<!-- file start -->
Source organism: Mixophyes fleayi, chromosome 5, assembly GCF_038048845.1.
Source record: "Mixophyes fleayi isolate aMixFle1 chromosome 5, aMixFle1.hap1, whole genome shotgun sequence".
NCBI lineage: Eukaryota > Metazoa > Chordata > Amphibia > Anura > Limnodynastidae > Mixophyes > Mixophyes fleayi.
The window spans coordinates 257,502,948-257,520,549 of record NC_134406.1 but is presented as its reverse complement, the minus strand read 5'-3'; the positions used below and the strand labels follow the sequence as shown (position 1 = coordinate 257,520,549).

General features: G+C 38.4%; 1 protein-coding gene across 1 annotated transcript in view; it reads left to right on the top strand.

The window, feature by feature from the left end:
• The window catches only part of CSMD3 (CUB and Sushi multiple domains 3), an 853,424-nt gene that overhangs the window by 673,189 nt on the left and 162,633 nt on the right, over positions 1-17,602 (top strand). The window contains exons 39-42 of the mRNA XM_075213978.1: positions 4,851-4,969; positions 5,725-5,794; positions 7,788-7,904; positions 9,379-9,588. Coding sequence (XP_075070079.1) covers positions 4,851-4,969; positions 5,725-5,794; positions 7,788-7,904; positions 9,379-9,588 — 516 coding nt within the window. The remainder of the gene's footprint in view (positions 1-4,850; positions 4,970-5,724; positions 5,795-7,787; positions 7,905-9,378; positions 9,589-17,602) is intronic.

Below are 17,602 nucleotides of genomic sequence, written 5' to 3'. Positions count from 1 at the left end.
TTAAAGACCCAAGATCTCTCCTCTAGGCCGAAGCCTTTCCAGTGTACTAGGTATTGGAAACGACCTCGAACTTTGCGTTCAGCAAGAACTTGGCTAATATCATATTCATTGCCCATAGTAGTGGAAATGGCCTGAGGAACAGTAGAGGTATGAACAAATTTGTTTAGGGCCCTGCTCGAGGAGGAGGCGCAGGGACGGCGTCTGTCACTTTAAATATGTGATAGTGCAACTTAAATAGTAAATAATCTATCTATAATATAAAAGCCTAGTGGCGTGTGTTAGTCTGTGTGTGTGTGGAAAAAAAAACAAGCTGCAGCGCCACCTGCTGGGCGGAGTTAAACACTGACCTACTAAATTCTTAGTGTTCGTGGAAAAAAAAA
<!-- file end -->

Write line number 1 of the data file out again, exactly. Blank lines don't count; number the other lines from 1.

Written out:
Source organism: Mixophyes fleayi, chromosome 5, assembly GCF_038048845.1.